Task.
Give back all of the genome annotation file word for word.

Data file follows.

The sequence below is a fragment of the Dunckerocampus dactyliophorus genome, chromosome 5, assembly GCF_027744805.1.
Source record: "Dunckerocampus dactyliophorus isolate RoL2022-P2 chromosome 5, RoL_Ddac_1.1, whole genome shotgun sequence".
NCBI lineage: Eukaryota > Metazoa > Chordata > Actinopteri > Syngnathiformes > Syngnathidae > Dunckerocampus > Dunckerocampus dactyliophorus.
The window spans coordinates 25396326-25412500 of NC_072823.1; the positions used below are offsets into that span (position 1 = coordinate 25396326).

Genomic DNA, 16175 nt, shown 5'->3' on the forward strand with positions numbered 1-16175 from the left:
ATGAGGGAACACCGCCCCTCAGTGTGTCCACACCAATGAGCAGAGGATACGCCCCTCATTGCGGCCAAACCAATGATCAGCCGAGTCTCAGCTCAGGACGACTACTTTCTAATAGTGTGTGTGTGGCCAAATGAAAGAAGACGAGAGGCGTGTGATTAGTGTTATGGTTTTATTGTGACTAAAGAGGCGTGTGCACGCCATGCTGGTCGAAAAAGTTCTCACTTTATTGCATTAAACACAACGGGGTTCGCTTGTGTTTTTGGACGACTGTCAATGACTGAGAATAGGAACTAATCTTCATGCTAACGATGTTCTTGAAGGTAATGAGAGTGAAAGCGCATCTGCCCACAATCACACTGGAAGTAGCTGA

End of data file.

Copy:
The sequence below is a fragment of the Dunckerocampus dactyliophorus genome, chromosome 5, assembly GCF_027744805.1.
Source record: "Dunckerocampus dactyliophorus isolate RoL2022-P2 chromosome 5, RoL_Ddac_1.1, whole genome shotgun sequence".
NCBI lineage: Eukaryota > Metazoa > Chordata > Actinopteri > Syngnathiformes > Syngnathidae > Dunckerocampus > Dunckerocampus dactyliophorus.
The window spans coordinates 25396326-25412500 of NC_072823.1; the positions used below are offsets into that span (position 1 = coordinate 25396326).

Genomic DNA, 16175 nt, shown 5'->3' on the forward strand with positions numbered 1-16175 from the left:
ATGAGGGAACACCGCCCCTCAGTGTGTCCACACCAATGAGCAGAGGATACGCCCCTCATTGCGGCCAAACCAATGATCAGCCGAGTCTCAGCTCAGGACGACTACTTTCTAATAGTGTGTGTGTGGCCAAATGAAAGAAGACGAGAGGCGTGTGATTAGTGTTATGGTTTTATTGTGACTAAAGAGGCGTGTGCACGCCATGCTGGTCGAAAAAGTTCTCACTTTATTGCATTAAACACAACGGGGTTCGCTTGTGTTTTTGGACGACTGTCAATGACTGAGAATAGGAACTAATCTTCATGCTAACGATGTTCTTGAAGGTAATGAGAGTGAAAGCGCATCTGCCCACAATCACACTGGAAGTAGCTGA